“Google is not a conventional company. We do not intend to become one.”  –Larry Page, co-founder of Google in 2004

In a world where the internet reigns supreme, Google is the ruler of the online kingdom, the queen of search engines, and the oracle of all things digital. From its humble beginnings in 1998 as a research project of Larry Page and Sergey Brin that started in a Stanford dorm room to its current status as a trillion-dollar tech giant, Google has made a lot of history (not just on your browser!). 

In this article, we will explore the financial workings of this behemoth of a company and try to make sense of its many faces, its cash raining business model, and its ever-expanding empire.

In the year that ended on 31st December 2022, Alphabet – the parent company of Google made $282.8B in revenues. For context, if it were a country, it would make it to the list of Top 50 nations by GDP alongside the likes of Finland, Portugal, and New Zealand.

The US Dominance!

Google is used pretty much everywhere in the world, almost half of its revenues come from the USA alone. It is not surprising when one realizes that despite forays into hardware devices like Pixel, FitBit, and Google Home; cloud computing business Google Cloud and ‘other bets’ like self-driving Waymo, much of Alphabet’s revenue still comes from advertising. 

Given that USA is still the largest overall market in the world, metrics like transacting users, as well as Cost per Click (CPC) and Cost per thousand impressions (CPM) paid by advertisers, are the highest in that region. The CPM is $0.68 in the US against the total average of $0.24 globally.

how google makes and spends its money?

Since its IPO in 2004, Google (interchangeably used in this article with the parent company’s name Alphabet) saw its financials expand as far as space. Its revenue increased 63x and profits ballooned 150x by 2022. An unmatchable CAGR of 26% and 32% respectively for 18 years!

But the stats above fail to uncover one thing, the ride wasn’t as smooth as simply growing profits by 32% every year. Even with the sharpest minds being given the finest environments to work on the most advanced technologies and a business moat so strong, there were still bumps in the ride. 

Be it the multiple antitrust investigations over the years, including one by the European Union that resulted in a $2.7B fine, or the criticism over its handling of user data and privacy. The company has faced unrest among its workforce when thousands of employees staged a walkout to protest the company’s handling of sexual harassment claims, while the handling of fake news and misinformation has been a persistent issue.

And issues like this coupled with global tailwinds are starting to surface out on the financials of Alphabet as well. In January 2023, Google announced its largest-ever layoff of 12,000 googlers, cutting its workforce by 6%. 

This isn’t the first time they’ve done it. In fact, an interesting trend seems to appear through the numbers.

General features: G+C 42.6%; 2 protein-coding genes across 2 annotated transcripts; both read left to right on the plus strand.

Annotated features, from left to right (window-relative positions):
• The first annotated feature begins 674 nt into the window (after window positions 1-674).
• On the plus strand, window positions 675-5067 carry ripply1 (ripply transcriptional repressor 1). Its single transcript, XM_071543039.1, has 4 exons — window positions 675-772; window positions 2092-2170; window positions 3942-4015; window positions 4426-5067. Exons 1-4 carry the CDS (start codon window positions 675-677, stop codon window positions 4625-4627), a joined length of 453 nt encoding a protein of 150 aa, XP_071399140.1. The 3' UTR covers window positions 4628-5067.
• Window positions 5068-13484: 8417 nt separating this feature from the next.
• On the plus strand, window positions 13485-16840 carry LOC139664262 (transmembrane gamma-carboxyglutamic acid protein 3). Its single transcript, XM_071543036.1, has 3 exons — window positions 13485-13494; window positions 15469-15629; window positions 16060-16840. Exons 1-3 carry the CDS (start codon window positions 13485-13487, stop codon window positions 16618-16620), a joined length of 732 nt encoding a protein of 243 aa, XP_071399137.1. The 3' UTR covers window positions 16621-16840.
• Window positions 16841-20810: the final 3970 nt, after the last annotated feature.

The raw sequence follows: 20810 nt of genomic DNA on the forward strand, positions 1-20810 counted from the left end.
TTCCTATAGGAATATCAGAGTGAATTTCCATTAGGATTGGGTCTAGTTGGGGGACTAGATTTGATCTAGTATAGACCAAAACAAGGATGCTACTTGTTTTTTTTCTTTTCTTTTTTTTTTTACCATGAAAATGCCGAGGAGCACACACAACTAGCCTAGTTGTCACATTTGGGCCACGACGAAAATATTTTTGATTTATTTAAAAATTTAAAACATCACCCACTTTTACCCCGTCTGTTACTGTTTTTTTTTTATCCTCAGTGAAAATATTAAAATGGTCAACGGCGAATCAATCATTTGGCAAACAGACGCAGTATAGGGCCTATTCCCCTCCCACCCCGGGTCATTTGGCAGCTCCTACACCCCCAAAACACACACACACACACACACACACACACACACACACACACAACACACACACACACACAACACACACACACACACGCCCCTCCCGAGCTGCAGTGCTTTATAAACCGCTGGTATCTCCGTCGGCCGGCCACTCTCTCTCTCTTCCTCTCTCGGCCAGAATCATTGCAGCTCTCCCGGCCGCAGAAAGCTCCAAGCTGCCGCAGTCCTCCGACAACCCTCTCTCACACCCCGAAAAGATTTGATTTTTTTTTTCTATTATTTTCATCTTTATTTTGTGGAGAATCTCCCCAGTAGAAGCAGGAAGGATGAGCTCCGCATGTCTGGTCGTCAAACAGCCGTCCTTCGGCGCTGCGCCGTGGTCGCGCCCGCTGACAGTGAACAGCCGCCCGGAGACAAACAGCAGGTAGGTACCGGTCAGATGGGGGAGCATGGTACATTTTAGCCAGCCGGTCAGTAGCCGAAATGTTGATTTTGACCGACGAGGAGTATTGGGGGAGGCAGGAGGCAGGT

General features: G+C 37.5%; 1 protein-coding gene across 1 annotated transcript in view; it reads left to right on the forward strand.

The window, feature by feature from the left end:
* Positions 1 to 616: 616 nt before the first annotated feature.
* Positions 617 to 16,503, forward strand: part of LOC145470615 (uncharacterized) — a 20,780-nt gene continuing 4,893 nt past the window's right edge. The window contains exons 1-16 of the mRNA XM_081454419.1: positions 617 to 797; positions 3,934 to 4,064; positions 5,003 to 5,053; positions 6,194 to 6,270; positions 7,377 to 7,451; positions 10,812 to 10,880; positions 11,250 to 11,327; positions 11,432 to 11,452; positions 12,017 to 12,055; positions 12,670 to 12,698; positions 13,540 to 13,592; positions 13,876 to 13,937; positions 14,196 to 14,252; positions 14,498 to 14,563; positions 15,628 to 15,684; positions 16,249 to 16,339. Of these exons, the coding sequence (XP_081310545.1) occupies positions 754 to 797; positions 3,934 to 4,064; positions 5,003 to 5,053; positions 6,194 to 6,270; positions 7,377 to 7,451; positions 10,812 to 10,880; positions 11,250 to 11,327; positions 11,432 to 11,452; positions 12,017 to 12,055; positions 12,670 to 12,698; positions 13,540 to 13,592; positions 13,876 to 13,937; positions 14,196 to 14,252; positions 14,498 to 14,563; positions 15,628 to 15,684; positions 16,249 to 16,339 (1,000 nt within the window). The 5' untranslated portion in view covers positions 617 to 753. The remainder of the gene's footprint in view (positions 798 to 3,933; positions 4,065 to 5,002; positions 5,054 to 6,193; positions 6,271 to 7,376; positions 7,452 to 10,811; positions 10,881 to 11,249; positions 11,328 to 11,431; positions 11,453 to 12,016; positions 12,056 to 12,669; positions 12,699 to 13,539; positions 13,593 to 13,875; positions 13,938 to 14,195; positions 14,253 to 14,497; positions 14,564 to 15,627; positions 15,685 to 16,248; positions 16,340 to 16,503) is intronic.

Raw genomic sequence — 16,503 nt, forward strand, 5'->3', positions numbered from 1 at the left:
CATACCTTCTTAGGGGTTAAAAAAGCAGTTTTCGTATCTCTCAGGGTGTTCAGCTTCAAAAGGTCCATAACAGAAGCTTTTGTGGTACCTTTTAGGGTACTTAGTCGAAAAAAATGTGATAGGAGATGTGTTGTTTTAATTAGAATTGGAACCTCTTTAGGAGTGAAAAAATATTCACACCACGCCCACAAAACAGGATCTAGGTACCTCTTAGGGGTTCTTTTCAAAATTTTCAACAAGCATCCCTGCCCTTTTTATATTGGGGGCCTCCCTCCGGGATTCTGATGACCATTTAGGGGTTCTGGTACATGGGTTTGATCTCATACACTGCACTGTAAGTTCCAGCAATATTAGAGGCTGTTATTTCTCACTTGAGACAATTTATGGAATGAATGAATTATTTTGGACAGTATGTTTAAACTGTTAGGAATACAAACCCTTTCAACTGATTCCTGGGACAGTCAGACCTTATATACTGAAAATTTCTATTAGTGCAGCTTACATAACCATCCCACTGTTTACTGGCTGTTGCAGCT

At Google, an annual drop of more than 15% in Profit Per Employee has been followed by a reduction in headcount the next year!

Google layoffs, googkle revenue per employee

However, it’s worth noting that layoffs are a difficult decision for any company to make, and while profit per employee can be an important metric, it’s not the only factor that determines a company’s decision to lay off employees.  

ChatGPT: A new threat to Google?

Moreover, in November 2022, the latest and possibly the most worrisome threat to Google’s monopoly to date emerged from the release of ChatGPT – an AI-powered chatbot. ChatGPT is owned by a company called OpenAI which was founded in 2015 as a non-profit organization by technocrats including but not limited to Peter Thiel, Sam Altman – the current CEO of OpenAI, Reid Hoffman – the founder of LinkedIn and Elon Musk (Yes, this guy is everywhere!).

In 2019, OpenAI switched from a non-profit to a capped-profit company. Well, can’t really blame someone for a move like this when the product has the capacity to be a serious threat to a business like Google! Although, Musk parted ways with the company in the same year.

Microsoft, one of the early investors in OpenAI, has committed to invest $10B over the coming years. This move would help Microsoft secure integration of ChatGPT into its search engine Bing – the second largest player in the search engine market after Google. This would also help OpenAI with Microsoft Azure – the cloud computing infrastructure needed to scale ChatGPT and other AI models like it.

Although it is noteworthy that Google is not just a market leader but rather a market dominator in the search engine market with a share of 90%, compared to that of Bing at just 3%. 

As per the book The Everything Store: Jeff Bezos and the Age of Amazon, Bezos once famously said:

“Treat Google like a mountain. You can climb the mountain, but you can’t move it.”

The mountain stands tall today, but there’s an old boy in town with a new earthmover who intends to build a tunnel through that mountain.

In the meantime, you don’t have to go searching for the best business content anywhere else as we at BusinessBar will ensure to deliver it directly to your inbox.

You may surf our vast library of interesting articles such as The Rise and Business of Formula 1 or learn concepts such as Understanding Venture Debt.

The bar is open!

Loved the article?

Leave a comment

Your email address will not be published. Required fields are marked *